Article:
For months, Albanian opposition parties have used flares and noise to disrupt Parliament, in protest at what they describe as the authoritarian rule of the governing Socialist Party.
On Thursday, lawmakers passed the annual budget and other draft laws, despite opposition claims that the left-wing Socialists have blocked the establishment of commissions to investigate allegations of government corruption.
The disturbances started in October just before prosecutors accused Sali Berisha, 79, former prime minister and president and now the main leader of the centre-right Democratic Party, of corruption over of a land-buying scheme that's under legal investigation in the capital, Tirana.
Opposition parliamentarians regularly pile up chairs, use flares, start small fires and even physically grab microphones when their Socialist counterparts take the floor.
The governing Socialists, led by Prime Minister Edi Rama, hold 74 of the 140 seats in Parliament, enough to pass the 2024 budget in an eight-minute vote and then close the session.
The opposition pledges to step up its fight until its right to establish investigative committees is accepted.
The disruption in Parliament may be an obstacle to much-needed reforms at a time when the European Union has agreed to start the process of harmonising Albanian laws with those of the EU.
Last year, the bloc agreed to launch membership negotiations with Albania and North Macedonia. After 18 months of vetting, Brussels said Albania is ready to take the next step and begin negotiating specific chapters.
Albania has been a member of NATO since 2009.
WHY IS THE OPPOSITION PROTESTING?
The opposition is protesting the use of Public Private Partnership projects, or PPP, launched by Rama's Cabinet. Because the government lacks funds of its own, it puts capital projects out to tender by private companies, who then receive an annual fee for several years.
The opposition claims the public money from the PPPs has been misused for personal profit, and the parliamentary investigative commissions would probe alleged cases of corruption involving Rama and other top government officials.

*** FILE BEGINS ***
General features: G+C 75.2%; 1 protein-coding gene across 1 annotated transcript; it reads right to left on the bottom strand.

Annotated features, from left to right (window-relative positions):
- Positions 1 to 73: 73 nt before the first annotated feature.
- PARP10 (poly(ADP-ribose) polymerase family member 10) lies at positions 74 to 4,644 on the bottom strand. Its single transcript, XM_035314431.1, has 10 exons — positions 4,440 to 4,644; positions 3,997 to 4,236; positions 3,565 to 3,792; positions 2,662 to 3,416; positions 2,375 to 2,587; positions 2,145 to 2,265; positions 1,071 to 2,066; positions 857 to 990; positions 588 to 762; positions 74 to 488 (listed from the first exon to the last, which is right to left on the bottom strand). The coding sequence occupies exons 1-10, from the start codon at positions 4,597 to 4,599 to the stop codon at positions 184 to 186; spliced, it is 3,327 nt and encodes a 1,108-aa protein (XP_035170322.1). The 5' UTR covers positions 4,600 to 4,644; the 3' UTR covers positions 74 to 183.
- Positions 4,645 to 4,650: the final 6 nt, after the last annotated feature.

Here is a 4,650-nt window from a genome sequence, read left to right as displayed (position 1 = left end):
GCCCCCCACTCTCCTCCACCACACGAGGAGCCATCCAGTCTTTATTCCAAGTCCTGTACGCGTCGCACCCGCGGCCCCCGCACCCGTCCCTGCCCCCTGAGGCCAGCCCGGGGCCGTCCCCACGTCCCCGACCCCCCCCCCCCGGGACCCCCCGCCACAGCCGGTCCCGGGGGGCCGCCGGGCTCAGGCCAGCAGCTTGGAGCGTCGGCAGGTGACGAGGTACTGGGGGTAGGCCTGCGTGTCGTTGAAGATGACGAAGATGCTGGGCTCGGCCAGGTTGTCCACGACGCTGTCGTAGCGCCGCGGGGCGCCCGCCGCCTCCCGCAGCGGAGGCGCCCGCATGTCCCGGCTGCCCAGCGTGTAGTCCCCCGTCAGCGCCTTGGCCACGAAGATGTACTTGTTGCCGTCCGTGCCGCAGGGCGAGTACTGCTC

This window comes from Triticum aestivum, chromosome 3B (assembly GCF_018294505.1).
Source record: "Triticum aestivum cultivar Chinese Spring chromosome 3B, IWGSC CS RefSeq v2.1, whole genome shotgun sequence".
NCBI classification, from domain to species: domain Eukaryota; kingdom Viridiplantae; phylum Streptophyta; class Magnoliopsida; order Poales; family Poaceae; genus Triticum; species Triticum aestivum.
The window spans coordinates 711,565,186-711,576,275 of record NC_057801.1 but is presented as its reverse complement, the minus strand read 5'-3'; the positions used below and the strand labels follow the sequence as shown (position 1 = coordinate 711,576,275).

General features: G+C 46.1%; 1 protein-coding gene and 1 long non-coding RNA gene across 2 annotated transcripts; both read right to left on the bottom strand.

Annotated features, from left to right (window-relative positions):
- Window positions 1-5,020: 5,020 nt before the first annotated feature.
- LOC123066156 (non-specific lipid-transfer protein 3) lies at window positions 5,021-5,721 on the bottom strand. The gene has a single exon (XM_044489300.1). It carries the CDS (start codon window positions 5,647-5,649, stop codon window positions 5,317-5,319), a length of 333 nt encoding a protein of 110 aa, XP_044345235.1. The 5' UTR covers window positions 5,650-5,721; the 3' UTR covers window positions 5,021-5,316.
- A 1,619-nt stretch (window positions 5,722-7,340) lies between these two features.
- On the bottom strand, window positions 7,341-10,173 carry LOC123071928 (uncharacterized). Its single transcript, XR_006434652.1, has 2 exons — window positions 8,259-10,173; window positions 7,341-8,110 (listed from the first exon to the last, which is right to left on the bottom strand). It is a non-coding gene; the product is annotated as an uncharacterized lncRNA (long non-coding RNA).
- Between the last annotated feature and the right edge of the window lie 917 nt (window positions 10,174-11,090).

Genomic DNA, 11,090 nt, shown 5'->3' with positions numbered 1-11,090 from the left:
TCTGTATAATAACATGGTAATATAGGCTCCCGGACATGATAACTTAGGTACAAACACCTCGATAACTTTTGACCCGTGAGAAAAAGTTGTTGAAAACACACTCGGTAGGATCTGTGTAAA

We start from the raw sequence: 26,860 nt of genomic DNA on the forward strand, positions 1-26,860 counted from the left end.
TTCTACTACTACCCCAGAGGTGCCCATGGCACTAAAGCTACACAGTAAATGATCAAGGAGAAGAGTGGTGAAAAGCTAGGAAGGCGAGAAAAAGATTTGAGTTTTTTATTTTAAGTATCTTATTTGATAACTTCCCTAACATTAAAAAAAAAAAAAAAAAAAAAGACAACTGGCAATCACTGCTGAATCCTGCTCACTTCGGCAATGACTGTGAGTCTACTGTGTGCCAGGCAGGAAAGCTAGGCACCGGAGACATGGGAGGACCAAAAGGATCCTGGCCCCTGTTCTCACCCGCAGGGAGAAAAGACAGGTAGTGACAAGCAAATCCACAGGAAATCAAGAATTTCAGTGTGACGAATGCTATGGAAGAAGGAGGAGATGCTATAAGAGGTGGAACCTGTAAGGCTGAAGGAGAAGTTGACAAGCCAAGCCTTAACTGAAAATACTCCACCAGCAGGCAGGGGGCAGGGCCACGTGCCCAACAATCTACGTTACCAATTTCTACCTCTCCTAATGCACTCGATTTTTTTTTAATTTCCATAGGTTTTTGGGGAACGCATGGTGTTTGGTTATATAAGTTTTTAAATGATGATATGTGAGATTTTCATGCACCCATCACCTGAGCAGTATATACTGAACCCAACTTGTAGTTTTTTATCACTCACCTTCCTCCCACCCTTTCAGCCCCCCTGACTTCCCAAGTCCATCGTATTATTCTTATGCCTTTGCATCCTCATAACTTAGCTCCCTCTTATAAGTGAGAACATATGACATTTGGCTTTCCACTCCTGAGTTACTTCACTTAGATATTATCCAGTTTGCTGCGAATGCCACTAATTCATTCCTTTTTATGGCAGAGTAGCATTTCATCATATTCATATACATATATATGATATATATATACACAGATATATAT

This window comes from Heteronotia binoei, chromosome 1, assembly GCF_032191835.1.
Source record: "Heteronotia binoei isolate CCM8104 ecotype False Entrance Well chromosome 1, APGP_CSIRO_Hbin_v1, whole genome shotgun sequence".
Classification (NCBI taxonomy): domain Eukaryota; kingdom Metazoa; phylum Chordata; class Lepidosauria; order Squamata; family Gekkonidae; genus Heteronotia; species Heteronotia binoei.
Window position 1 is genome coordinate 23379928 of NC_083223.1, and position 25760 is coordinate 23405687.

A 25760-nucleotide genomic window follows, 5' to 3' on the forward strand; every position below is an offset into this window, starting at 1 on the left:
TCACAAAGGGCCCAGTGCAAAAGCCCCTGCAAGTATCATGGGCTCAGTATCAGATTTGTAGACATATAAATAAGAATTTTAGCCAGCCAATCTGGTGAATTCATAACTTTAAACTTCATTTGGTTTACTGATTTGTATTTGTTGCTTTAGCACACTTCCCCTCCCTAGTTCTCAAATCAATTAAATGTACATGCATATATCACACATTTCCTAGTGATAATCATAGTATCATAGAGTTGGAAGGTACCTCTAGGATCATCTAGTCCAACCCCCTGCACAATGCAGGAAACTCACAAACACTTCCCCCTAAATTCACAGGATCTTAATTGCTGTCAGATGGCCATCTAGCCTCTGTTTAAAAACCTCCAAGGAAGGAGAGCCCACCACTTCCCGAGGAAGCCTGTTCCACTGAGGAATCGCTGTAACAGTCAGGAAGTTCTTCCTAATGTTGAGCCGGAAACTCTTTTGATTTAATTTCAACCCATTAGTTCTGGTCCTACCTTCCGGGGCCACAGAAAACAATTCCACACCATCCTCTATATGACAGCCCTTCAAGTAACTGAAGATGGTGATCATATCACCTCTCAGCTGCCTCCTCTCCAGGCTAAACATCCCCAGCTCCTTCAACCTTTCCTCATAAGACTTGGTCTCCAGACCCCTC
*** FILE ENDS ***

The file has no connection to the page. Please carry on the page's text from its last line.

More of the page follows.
In September, a former Albanian environment minister was convicted and imprisoned, along with other officials, for bribery over a contract to build an incinerator.
A former Socialist deputy prime minister left the country after being accused of corruption in a case linked to another incinerator. A former Socialist health minister has also been accused of corruption over a PPP contract worth 100 million euros (USD 100 million) for a lab to sterilise and distribute medical equipment.
The government says the opposition's requests are unconstitutional, following a ruling from the Constitutional Court that a parliamentary commission cannot be set up while the judiciary is dealing with a case.
PROTESTS YIELD NO RESULTS FOR A DIVIDED OPPOSITION
After 10 years in opposition, the centre-right Democratic Party is weakened and fractured, with the main grouping led by Berisha, the longest-serving politician in post-communist Albania.
In May 2021 Berisha and his family members were barred by the United States from entering the country, and later also the United Kingdom, because of their alleged involvement in corruption.
Prime Minister Rama says Berisha is exploiting what remains of the once-dominant Democratic Party for his personal profit in the legal battle.
While previously he could gather thousands of supporters at rallies, Berisha is now limited to disrupting sessions of Parliament.
ANY SOLUTION IN SIGHT?
Opposition lawmakers have pledged to step up their protests, without explaining how.
Berisha has called for civil disobedience, but so far only Parliament has been disrupted. Calls for rallies have failed to turn into reality.
For their part, the governing Socialists are trying to work as normal, noting that Parliament has approved the largest budget ever, twice the size of 2013 when the Democrats left power.
Both sides are maintaining their stance, with no sign of sitting down to find a solution, which in post-communist Albania has often come only after intervention by international mediators.